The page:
Pilate asked him, ‘So you are a king?’ Jesus answered, ‘You say that I am a king. For this I was born, and for this I came into the world, to testify to the truth. Everyone who belongs to the truth listens to my voice.’ Pilate asked him, ‘What is truth?’
After he had said this, he went out to the Jews again and told them, ‘I find no case against him. But you have a custom that I release someone for you at the Passover. Do you want me to release for you the King of the Jews?’ They shouted in reply, ‘Not this man, but Barabbas!’ Now Barabbas was a bandit.
It’s Good Friday today and I started my day reading the Good Friday narrative from John’s Gospel.
The section above is what stood out to me as I read.
In my Bible the two paragraphs I’ve quoted above are separated by a heading, implying a change of subject. It’s not there in the original manuscript though—editors have added it.
And reading it without that section break, it’s hard not to see the link.
We have Jesus saying he came into the world ‘to testify to the truth’ only to have the crowd, moments later, say they’d rather see a bandit released than Jesus.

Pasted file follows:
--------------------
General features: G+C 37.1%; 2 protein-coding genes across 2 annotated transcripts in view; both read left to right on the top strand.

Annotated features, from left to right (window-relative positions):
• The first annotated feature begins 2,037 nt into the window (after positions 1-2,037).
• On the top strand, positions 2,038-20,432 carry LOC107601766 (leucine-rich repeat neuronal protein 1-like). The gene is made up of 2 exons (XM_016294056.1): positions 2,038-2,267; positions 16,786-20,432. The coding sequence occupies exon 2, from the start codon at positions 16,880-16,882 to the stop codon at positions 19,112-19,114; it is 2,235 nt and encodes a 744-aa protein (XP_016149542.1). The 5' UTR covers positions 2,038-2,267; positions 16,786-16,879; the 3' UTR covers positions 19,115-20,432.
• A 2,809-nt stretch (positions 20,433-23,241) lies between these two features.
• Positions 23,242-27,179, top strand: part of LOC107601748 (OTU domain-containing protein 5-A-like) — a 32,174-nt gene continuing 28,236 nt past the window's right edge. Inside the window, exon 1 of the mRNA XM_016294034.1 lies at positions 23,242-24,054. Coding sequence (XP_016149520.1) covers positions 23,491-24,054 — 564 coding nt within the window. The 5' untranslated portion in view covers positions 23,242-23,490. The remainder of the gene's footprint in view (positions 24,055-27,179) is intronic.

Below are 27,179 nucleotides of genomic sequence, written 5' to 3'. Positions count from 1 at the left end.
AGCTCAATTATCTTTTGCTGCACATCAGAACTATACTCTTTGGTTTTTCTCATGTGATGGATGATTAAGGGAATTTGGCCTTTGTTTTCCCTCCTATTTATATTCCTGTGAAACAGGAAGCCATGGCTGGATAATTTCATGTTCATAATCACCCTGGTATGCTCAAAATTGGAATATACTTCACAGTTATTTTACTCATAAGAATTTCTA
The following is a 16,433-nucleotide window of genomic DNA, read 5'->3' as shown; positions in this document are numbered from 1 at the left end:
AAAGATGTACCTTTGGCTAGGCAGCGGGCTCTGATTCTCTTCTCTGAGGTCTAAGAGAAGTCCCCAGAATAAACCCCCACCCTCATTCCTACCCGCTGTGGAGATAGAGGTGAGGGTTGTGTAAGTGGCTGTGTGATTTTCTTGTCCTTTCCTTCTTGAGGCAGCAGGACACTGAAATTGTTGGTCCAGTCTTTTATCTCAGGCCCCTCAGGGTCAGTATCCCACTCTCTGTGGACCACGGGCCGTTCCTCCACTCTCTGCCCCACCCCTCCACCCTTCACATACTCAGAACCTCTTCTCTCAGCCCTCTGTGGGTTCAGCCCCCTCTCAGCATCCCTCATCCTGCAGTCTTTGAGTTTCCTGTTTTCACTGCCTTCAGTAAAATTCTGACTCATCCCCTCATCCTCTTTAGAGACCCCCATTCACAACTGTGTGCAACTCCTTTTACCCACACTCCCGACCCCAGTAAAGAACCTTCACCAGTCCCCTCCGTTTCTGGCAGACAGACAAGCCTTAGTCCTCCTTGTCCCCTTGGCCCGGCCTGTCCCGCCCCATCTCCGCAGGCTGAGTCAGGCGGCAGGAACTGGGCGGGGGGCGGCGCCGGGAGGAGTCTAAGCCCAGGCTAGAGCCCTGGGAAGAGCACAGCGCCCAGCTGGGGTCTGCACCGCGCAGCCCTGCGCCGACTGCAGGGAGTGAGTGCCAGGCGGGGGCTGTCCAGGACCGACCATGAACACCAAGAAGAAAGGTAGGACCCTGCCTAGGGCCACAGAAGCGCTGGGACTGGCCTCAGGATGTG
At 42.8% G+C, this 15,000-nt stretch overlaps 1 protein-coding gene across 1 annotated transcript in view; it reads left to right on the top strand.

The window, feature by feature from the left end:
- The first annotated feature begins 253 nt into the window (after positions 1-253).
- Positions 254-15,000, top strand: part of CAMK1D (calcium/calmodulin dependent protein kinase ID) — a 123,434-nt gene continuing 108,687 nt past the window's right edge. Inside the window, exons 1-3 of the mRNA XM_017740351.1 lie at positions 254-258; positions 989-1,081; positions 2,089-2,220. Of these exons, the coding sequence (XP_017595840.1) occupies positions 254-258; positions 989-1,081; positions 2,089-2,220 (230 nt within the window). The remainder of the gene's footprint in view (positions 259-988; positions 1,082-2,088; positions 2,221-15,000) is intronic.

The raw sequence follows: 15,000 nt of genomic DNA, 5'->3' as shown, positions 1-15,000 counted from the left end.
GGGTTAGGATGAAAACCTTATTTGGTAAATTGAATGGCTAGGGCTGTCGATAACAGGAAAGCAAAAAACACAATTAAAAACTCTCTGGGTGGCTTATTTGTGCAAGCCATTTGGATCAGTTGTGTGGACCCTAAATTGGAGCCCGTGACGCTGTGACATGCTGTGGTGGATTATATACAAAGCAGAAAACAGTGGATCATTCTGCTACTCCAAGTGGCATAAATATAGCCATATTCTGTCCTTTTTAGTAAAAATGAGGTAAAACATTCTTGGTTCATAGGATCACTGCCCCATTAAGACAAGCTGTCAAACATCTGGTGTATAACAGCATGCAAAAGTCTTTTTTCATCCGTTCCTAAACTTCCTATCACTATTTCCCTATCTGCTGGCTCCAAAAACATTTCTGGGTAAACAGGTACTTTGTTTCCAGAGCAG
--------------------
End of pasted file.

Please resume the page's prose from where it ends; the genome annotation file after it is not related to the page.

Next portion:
It’d be easy to, in hindsight, say we would never get caught up in something like this. But is that true?
In our world today, isn’t it the truth-tellers who are silenced and the ‘bandits’ in power, careers elevated through deceit, manipulation, and even bare-faced lies?
The truth sounds like a good thing. And it is! But—and it’s a significant ‘but’—it also illuminates, exposes, reveals, and shames. It is painful too. And so we prefer an easy lie over a hard truth. It’s easier to free (or elect) a bandit than it is to accept the truth.
In Jesus’ day, the truth-teller got crucified and the bandit got freed. Have things changed much since?
Ultimately though, as exposing and painful as truth may be, it is the only pathway to freedom. As Jesus himself said:
…you will know the truth, and the truth will make you free.
Unless we learn to embrace the truth, we will forever keep choosing to let the bandits roam free and shape our world.
At what point will we acknowledge that that’s no longer a price worth paying?